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Local Law Enforcement Hate Crimes Prevention Act Of 2007

Floor Speech

Location: Washington, DC

LOCAL LAW ENFORCEMENT HATE CRIMES PREVENTION ACT OF 2007 -- (House of Representatives - May 03, 2007)


Mr. GOODLATTE. Mr. Speaker, I would like to thank the gentleman from Texas for his leadership on the committee and his strong opposition to this legislation.

I rise in strong opposition to the legislation as well. This bill would increase penalties for those who commit crimes against certain groups of citizens, but not others. For example, if a man walks down the street and punches another man because the victim is a transvestite, the aggressor would be punishable by up to 10 additional years in prison. However, if the same man walks down the street and punches another person because the victim is a pregnant woman, a senior citizen, a child under the age of 10, a veteran or the like, then the aggressor would not be punishable by the potential 10-year prison sentence. This is simply unfair.

While I strongly support efforts to rid our schools, neighborhoods and communities of violent crimes, I do not believe that new Federal laws specifically addressing hate crimes are necessary.

Today, there are few, if any, cases in which law enforcement has not prosecuted violent crimes to the fullest extent of the law, regardless of the background of the person.

In addition, this bill sets a dangerous and unconstitutional precedent of punishing citizens for their thoughts. When prosecutions occur under this bill, prosecutors will undoubtedly submit evidence of prior statements by individuals to prove that the aggressor was motivated by hate. This will have a chilling effect on citizens' willingness to speak freely as citizens will adapt to a new world where the Federal Government can cause any unpopular statements they make to be used against them in the future.

One of the great freedoms we have as Americans is our first amendment right to speak our minds, whether our thoughts are popular or unpopular, and this legislation undermines that right.

Again, I abhor acts of violence against any citizen. I abhor bigotry and believe that such crimes should be punished to the fullest extent of the law when aggressive violence occurs. However, this legislation gives special preferences to certain classes of citizens and would create a chilling effect on one of our most cherished constitutional rights.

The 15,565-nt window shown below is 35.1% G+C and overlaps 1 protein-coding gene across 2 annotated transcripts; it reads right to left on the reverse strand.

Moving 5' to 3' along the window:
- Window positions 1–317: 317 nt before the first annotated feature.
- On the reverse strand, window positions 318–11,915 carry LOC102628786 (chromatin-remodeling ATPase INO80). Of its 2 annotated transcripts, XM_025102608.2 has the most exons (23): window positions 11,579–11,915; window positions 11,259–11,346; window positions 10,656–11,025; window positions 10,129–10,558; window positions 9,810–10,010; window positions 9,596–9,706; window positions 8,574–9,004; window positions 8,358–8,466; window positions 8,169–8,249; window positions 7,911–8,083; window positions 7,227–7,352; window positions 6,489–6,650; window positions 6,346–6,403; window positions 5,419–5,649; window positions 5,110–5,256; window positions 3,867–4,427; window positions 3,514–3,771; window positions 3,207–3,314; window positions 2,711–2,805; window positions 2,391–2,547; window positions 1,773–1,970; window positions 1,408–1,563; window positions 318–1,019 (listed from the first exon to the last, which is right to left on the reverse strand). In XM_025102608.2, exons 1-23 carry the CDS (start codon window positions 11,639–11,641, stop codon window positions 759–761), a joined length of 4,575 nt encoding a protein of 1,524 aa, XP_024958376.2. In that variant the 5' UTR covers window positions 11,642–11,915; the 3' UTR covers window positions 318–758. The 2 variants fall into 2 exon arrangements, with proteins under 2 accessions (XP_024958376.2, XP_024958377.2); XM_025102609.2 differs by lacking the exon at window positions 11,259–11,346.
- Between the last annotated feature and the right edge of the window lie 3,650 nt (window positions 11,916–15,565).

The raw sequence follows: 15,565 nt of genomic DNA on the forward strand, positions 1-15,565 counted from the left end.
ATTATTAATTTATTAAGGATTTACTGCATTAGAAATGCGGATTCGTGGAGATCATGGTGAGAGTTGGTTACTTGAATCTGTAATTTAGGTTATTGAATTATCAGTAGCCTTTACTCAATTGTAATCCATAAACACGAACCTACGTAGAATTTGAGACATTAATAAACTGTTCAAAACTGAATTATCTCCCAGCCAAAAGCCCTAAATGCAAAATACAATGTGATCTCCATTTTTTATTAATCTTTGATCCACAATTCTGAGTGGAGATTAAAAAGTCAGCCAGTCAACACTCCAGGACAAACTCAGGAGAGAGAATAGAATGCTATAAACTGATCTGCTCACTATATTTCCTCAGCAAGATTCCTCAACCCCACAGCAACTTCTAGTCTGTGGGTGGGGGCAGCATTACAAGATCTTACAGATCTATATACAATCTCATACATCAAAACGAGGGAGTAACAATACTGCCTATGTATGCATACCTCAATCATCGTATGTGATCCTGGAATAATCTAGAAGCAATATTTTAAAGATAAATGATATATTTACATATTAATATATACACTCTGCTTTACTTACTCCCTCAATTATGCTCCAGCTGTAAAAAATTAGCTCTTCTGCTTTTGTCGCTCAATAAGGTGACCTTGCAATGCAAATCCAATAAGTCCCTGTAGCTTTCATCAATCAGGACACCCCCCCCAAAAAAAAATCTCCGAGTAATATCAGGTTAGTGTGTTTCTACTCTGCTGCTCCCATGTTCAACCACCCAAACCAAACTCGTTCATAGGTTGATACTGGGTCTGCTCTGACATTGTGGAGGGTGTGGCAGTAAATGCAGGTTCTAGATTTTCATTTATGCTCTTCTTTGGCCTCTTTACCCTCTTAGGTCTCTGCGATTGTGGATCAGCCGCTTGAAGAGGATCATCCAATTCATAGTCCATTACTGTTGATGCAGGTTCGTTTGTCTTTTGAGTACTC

For these reasons, I strongly urge my colleagues to oppose this bill. However, if my colleagues need to be reminded further, I would like to share with them the statement of the administration regarding this legislation, H.R. 1592:

``The administration favors strong criminal penalties for violent crime, including crime based on personal characteristics such as race, color, religion, or national origin. However, the administration believes that H.R. 1592 is unnecessary and constitutionally questionable. If H.R. 1592 were presented to the President, his senior advisors would recommend that he veto the bill.

``State and local criminal laws already provide criminal penalties for the violence addressed by the new Federal crime defined in section 7 of H.R. 1592, and many of these laws carry stricter penalties (including mandatory minimums and the death penalty) than the proposed language in H.R. 1592. State and local law enforcement agencies and courts have the capability to enforce those penalties and are doing so effectively.

``There has been no persuasive demonstration of any need to federalize such a potentially large range of violent crime enforcement, and doing so is inconsistent with the proper allocation of criminal enforcement responsibilities between the different levels of government. In addition, almost every State in the country can actively prosecute hate crimes under the State's own hate crimes law.''

Mr. Speaker, I include the balance of the statement of administration policy for the Record.

H.R. 1592 prohibits willfully causing or attempting to cause bodily injury to any person based upon the victim's race, color, religion, or national origin, gender, sexual orientation, gender identity, or disability. The Administration notes that the bill would leave other classes (such as the elderly, members of the military, police officers, and victims of prior crimes) without similar special status. The Administration believes that all violent crimes are unacceptable, regardless of the victims, and should be punished firmly. Moreover, the bill's proposed section 249(a)(1) of title 18 of the U.S. Code raises constitutional concerns. Federalization of criminal law concerning the violence prohibited by the bill would be constitutional only if done in the implementation of a power granted to the Federal government, such as the power to protect Federal personnel, to regulate interstate commerce, or to enforce equal protection of the laws. Section 249(a)(1) is not by its terms limited to the exercise of such a power, and it is not at all clear that sufficient factual or legal grounds exist to uphold this provision of H.R. 1592.

Mr. Speaker, I urge my colleagues to support the administration and oppose this legislation.


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